Categorized | Opinion

Is It Really Outrageous?

By David PeelDavid Peel

As an injury lawyer, I read legal cases involving all kinds of claims regularly.  Occasionally, I will see a case I have studied listed as “outrageous lawsuit” on some website that omits a lot of important facts.  This supposedly “outrageous” case is just one example:
Teens win a 24.2 million dollar lawsuit for being injured while trespassing on someone else’s property! While out skateboarding, two 17-year-olds illegally entered train company property, and climbed on top of a boxcar to see the city. 12,500 volts of electricity arced into one boy, burning 75 percent of his body. Then the other boy was burned when trying to help his friend.
This sounds outrageous at first. But allow me add some of those troublesome things called “facts.” The train companies had many training films to educate their employees of just how unbelievably dangerous these “catenary” wires were.
A Congressional report from the 1970’s was used to further explain the problem, which the railroad had not taken any steps to improve in the many years since: “Catenaries are the overhead wiring systems used to carry energy to electric locomotives. Catenary accidents may or may not involve trains. All of the catenary accidents in the sample data involved juveniles and all resulted in serious injury or death. Minor catenary accidents are rare because all of them result in severe electric shock, and there is a strong probability that a fall from the top of a boxcar will follow.
While there may be a general awareness of danger associated with catenary systems as with power lines, few people outside the railroad industry are aware that the electrical potential is so great that shocks can result without actual contacting of the wire.”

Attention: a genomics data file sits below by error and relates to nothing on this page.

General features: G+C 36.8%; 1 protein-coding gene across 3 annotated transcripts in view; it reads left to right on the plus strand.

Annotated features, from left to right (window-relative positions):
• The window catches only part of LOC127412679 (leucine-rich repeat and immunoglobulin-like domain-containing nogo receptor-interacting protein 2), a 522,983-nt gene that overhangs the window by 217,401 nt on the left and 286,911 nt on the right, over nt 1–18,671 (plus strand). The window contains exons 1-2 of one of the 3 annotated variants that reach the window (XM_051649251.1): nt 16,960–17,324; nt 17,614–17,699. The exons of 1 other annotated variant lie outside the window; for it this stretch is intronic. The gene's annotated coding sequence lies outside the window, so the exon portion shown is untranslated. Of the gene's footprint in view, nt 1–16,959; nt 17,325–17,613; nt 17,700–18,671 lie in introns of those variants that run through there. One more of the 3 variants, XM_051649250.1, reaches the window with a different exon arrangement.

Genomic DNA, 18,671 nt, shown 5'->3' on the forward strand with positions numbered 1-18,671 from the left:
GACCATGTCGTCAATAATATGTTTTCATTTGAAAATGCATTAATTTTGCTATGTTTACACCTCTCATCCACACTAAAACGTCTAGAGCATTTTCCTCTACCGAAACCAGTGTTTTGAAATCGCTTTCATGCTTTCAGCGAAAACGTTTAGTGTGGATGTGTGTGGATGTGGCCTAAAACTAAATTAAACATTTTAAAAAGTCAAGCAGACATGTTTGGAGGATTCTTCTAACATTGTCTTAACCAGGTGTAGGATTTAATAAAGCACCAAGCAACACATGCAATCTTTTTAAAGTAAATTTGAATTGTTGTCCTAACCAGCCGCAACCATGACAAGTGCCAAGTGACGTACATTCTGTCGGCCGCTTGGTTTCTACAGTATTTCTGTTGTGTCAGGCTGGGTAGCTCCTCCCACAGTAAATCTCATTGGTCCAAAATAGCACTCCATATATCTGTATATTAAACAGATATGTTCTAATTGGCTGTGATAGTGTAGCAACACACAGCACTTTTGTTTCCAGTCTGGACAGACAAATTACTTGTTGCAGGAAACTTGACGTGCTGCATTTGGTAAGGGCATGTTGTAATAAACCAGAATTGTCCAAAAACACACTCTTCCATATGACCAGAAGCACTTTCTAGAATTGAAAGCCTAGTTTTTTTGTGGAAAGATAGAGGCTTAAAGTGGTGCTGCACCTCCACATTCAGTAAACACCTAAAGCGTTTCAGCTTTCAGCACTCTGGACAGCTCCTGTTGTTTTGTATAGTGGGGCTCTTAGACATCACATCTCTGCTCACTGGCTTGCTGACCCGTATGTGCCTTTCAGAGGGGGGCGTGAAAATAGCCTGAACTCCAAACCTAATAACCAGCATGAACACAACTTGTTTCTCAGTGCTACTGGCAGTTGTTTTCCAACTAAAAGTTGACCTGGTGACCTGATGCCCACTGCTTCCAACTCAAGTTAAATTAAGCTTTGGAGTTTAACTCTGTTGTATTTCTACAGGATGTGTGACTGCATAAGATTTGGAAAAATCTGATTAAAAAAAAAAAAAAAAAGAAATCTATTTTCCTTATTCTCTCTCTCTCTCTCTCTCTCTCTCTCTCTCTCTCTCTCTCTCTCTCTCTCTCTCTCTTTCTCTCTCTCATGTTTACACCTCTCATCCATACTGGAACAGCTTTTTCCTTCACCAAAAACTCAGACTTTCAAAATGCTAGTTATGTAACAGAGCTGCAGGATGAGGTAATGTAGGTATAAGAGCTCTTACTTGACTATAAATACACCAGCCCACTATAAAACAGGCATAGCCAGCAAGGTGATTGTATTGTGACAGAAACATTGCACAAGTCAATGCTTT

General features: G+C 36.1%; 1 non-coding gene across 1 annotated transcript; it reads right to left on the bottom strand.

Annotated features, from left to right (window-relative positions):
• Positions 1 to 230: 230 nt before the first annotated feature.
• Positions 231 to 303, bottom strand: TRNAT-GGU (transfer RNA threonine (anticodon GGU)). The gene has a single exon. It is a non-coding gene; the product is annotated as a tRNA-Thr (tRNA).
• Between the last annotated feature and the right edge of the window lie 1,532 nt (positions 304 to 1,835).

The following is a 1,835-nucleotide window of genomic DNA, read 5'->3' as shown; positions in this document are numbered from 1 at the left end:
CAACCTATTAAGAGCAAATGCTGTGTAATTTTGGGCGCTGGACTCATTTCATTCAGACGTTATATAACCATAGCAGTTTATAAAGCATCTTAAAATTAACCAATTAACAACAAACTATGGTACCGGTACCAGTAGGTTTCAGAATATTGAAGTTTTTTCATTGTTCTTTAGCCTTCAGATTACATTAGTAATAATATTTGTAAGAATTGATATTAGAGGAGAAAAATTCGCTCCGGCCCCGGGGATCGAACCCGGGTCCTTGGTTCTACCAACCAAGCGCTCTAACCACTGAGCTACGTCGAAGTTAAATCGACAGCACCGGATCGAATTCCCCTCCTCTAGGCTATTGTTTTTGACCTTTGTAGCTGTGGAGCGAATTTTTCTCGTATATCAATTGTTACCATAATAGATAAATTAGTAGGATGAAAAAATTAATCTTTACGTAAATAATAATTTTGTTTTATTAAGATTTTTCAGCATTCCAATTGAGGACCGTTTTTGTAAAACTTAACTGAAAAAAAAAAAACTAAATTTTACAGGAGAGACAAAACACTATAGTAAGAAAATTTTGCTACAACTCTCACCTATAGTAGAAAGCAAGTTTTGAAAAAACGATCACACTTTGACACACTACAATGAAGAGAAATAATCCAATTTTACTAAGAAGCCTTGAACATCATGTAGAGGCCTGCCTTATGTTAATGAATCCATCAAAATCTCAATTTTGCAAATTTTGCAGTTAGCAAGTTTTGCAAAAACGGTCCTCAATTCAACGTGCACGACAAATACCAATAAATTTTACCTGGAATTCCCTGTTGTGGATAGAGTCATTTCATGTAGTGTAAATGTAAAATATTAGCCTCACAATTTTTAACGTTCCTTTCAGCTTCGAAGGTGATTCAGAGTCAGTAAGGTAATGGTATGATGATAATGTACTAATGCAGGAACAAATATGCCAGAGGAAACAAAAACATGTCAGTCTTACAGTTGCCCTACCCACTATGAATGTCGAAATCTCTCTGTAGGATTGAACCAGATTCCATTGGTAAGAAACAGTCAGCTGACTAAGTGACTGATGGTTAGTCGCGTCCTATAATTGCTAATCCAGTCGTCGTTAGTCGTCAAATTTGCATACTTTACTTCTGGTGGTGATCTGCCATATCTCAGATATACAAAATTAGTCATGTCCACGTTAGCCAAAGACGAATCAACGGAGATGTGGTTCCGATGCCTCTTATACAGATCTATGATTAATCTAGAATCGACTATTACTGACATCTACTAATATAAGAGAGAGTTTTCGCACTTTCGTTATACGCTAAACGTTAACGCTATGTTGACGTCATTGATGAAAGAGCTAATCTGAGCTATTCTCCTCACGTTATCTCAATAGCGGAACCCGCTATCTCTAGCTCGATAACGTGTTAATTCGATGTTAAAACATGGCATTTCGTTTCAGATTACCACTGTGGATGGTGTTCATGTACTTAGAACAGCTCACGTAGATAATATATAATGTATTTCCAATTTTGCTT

Employees were shown films with mannequins exploding into flames and equipment that the voltage had destroyed. They had near-constant training and reminders about the powerful overhead lines and were not to climb on cars near the wires. Vendors on the property had to pass a test to enter the area because of the danger. There was no way a passerby or a curious teen would know that they were high voltage lines.  There were no signs saying so. No warnings.  At most, a teen might think he could slip off a ladder or top of a parked boxcar, not burst into flames.
Evidence of pervasive graffiti in the area, reports of other trespassers, the presence of numerous schools in the vicinity, the urban setting suggesting that pedestrian traffic was well known, and Amtrak’s long time awareness that teenage boys are inclined to climb parked boxcars were all factors presented to the jury.
The plaintiffs did establish by clear evidence that Amtrak had every reason to know trespassers were regularly on its tracks and that teenage boys were inclined to climb to the top of parked boxcars.
Whether you ultimately agree with the result or not, understanding that the train companies basically park iron ladders that reach to deadly arcing wires without even a sign up, but careful to train their own staff to avoid them, in an area with teens around was found to be wanton conduct.
Peel seeks justice for those injured in car accidents, work place incidents, medical malpractice, and nursing homes. He often addresses churches, clubs and groups without charge. Peel may be reached through PeelLawFirm.com wherein other articles may be accessed.
— What do you think? Send Letters to the Editor to thomas.sellers@journalinc.com.

  • thegreenchipmunk

    Doesn’t matter, 24.2 million is absolutely ridiculous. The rest of the world continues to laugh at lawsuits in America

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